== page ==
Nnadozie C. Oraguzie, David Ophardt, Matthew D. Whiting, Gregory A. Lang and Lynn E. Long
James W. Olmstead, Matthew D. Whiting, David Ophardt, Nnadozie C. Oraguzie and Gregory A. Lang
James W. Olmstead, Matthew D. Whiting, David Ophardt, Nnadozie C. Oraguzie and Gregory A. Lang
James J. Luby, Peter A. Alspach, Vincent G.M. Bus and Nnadozie C. Oraguzie
Incidence and severity of fire blight [Erwinia amylovora (Burr.) Winslow, Broadhurst, Buchanan, Krumwiede, Rogers, and Smith] following field infection were recorded using families resulting primarily from open-pollination of Malus sylvestris (L.) Mill. var.domestica (Borkh.) Mansf. cultivars and a few other Malus Mill. sp. The families were structured as three sublines, planted in three successive years (1992 to 1994), of a diverse population of apple germplasm established at HortResearch, Hawkes Bay, New Zealand. The incidence of fire blight varied among the sublines with the oldest planting exhibiting more fire blight. Flowering trees were more likely to be infected than nonflowering trees, in terms of both incidence and severity. Furthermore, the level of fire blight was related to flowering date, with later flowering trees having higher levels. Thus, family means and narrow-sense heritability estimates were computed after first adjusting the fire blight score for flowering date by fitting a linear model. Provenance of origin of the maternal parent explained little variation except that M. sieversii Lebed. families were more resistant than M. sylvestris var. domestica families in one subline. Family means computed using all trees, and those from only flowering trees were highly correlated. Families from open-pollination of M. honanensis Rehder and M. xhartwiggii Koehne females were among the more susceptible. Those from several European M. sylvestris var. domestica cultivars as well as from M. baccata (L.) Borkh. and M. toringoides (Rehder) Hughes females were among the more resistant families. Narrow-sense heritability estimates ranged from 0.05 to 0.85 depending on the subline, with most estimates between 0.12 and 0.36. They were higher in the two older sublines that consisted primarily of open-pollinated families from M. sylvestris var. domestica, and lower in the younger subline that consisted primarily of M. sieversii, due to lower incidence and severity in the latter subline. Breeders who consider potential complications of juvenility, tree size, and flowering date in relation to infection periods should be able to exploit field epidemics to perform effective selection.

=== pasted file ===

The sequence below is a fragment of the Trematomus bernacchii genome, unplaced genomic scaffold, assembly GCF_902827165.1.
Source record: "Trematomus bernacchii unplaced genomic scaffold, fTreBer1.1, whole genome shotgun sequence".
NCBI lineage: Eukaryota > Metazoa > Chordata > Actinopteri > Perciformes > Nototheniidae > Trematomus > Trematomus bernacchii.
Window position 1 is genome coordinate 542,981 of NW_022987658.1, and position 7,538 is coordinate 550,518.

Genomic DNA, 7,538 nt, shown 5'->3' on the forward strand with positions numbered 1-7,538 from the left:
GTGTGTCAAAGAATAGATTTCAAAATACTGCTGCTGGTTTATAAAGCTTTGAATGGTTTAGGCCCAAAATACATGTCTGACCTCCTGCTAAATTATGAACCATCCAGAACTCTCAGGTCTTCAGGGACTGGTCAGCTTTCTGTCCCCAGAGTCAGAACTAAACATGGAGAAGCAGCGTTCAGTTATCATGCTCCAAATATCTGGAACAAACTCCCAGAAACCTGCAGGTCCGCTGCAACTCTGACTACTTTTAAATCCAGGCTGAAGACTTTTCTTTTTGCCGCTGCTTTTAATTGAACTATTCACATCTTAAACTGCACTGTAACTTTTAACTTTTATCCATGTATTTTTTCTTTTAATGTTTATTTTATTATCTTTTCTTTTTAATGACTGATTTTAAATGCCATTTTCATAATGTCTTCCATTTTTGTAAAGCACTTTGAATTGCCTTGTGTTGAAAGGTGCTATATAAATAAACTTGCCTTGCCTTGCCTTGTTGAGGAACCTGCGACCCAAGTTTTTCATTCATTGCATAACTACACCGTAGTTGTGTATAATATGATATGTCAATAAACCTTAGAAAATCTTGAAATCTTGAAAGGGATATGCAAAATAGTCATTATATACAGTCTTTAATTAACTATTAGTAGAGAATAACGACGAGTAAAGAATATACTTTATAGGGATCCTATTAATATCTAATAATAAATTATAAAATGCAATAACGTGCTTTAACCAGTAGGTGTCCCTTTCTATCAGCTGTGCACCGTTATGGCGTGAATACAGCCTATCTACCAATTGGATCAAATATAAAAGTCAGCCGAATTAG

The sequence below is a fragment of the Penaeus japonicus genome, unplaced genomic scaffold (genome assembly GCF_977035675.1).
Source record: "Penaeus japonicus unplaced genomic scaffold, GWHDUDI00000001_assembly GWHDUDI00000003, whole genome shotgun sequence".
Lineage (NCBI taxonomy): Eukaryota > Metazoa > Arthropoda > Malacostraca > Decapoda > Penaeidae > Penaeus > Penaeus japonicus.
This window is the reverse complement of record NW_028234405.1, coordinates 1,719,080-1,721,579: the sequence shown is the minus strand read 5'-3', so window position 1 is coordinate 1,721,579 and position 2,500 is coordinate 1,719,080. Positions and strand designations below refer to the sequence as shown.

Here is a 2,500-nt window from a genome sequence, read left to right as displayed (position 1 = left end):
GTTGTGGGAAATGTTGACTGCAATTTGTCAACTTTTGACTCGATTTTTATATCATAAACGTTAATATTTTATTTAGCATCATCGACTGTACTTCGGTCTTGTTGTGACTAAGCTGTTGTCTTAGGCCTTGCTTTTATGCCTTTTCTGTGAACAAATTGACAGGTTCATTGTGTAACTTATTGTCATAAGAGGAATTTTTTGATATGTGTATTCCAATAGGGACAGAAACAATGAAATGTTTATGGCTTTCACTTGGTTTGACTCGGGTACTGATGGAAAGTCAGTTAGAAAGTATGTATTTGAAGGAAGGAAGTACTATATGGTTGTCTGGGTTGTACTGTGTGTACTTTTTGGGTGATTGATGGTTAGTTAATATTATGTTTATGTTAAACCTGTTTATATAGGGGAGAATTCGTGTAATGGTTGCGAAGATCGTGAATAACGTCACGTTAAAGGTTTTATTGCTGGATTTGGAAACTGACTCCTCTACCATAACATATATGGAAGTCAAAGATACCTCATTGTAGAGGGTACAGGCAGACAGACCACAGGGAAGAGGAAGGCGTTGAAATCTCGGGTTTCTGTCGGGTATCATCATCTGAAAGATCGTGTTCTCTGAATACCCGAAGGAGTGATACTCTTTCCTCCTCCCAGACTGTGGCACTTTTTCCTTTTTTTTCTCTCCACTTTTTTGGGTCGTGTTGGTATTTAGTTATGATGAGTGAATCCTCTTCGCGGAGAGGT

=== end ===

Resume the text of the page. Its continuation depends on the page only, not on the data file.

Chengyan Yue, R. Karina Gallardo, James J. Luby, Alicia L. Rihn, James R. McFerson, Vicki McCracken, Nnadozie Oraguzie, Cholani Weebadde, Audrey Sebolt and Amy Iezzoni